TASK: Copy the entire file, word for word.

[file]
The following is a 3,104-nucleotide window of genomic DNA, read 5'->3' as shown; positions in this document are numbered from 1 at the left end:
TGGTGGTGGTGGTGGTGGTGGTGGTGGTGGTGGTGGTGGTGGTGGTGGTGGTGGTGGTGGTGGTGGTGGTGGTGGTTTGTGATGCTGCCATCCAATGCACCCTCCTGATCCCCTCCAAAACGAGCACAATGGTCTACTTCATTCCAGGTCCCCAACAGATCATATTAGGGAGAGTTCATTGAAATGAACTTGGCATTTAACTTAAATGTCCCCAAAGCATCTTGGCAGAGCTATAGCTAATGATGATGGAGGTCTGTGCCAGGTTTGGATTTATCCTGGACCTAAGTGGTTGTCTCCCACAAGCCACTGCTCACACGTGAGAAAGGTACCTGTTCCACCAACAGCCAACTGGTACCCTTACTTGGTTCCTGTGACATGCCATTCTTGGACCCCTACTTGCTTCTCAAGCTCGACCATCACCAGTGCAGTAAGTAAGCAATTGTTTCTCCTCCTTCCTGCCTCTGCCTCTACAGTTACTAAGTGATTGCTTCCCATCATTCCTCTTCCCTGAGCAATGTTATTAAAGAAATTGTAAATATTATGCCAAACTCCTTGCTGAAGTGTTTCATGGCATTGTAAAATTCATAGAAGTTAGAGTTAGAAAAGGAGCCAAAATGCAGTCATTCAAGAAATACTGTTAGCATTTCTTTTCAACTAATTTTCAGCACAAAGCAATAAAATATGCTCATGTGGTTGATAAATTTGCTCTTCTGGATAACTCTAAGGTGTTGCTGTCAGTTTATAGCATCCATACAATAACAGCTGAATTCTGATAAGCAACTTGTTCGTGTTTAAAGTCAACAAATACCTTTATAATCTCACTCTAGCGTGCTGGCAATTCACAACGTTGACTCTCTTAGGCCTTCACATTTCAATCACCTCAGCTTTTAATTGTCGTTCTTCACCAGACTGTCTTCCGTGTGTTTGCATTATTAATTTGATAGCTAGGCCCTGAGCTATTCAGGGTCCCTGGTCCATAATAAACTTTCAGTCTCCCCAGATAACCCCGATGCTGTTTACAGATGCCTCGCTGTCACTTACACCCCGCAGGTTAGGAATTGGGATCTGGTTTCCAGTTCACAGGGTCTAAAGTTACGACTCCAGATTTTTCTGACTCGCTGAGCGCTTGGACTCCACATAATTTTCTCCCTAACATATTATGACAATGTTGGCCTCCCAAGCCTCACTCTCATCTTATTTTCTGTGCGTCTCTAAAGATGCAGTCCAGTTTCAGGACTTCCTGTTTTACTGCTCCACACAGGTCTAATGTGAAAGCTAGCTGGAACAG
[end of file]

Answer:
The following is a 3,104-nucleotide window of genomic DNA, read 5'->3' as shown; positions in this document are numbered from 1 at the left end:
TGGTGGTGGTGGTGGTGGTGGTGGTGGTGGTGGTGGTGGTGGTGGTGGTGGTGGTGGTGGTGGTGGTGGTGGTGGTTTGTGATGCTGCCATCCAATGCACCCTCCTGATCCCCTCCAAAACGAGCACAATGGTCTACTTCATTCCAGGTCCCCAACAGATCATATTAGGGAGAGTTCATTGAAATGAACTTGGCATTTAACTTAAATGTCCCCAAAGCATCTTGGCAGAGCTATAGCTAATGATGATGGAGGTCTGTGCCAGGTTTGGATTTATCCTGGACCTAAGTGGTTGTCTCCCACAAGCCACTGCTCACACGTGAGAAAGGTACCTGTTCCACCAACAGCCAACTGGTACCCTTACTTGGTTCCTGTGACATGCCATTCTTGGACCCCTACTTGCTTCTCAAGCTCGACCATCACCAGTGCAGTAAGTAAGCAATTGTTTCTCCTCCTTCCTGCCTCTGCCTCTACAGTTACTAAGTGATTGCTTCCCATCATTCCTCTTCCCTGAGCAATGTTATTAAAGAAATTGTAAATATTATGCCAAACTCCTTGCTGAAGTGTTTCATGGCATTGTAAAATTCATAGAAGTTAGAGTTAGAAAAGGAGCCAAAATGCAGTCATTCAAGAAATACTGTTAGCATTTCTTTTCAACTAATTTTCAGCACAAAGCAATAAAATATGCTCATGTGGTTGATAAATTTGCTCTTCTGGATAACTCTAAGGTGTTGCTGTCAGTTTATAGCATCCATACAATAACAGCTGAATTCTGATAAGCAACTTGTTCGTGTTTAAAGTCAACAAATACCTTTATAATCTCACTCTAGCGTGCTGGCAATTCACAACGTTGACTCTCTTAGGCCTTCACATTTCAATCACCTCAGCTTTTAATTGTCGTTCTTCACCAGACTGTCTTCCGTGTGTTTGCATTATTAATTTGATAGCTAGGCCCTGAGCTATTCAGGGTCCCTGGTCCATAATAAACTTTCAGTCTCCCCAGATAACCCCGATGCTGTTTACAGATGCCTCGCTGTCACTTACACCCCGCAGGTTAGGAATTGGGATCTGGTTTCCAGTTCACAGGGTCTAAAGTTACGACTCCAGATTTTTCTGACTCGCTGAGCGCTTGGACTCCACATAATTTTCTCCCTAACATATTATGACAATGTTGGCCTCCCAAGCCTCACTCTCATCTTATTTTCTGTGCGTCTCTAAAGATGCAGTCCAGTTTCAGGACTTCCTGTTTTACTGCTCCACACAGGTCTAATGTGAAAGCTAGCTGGAACAG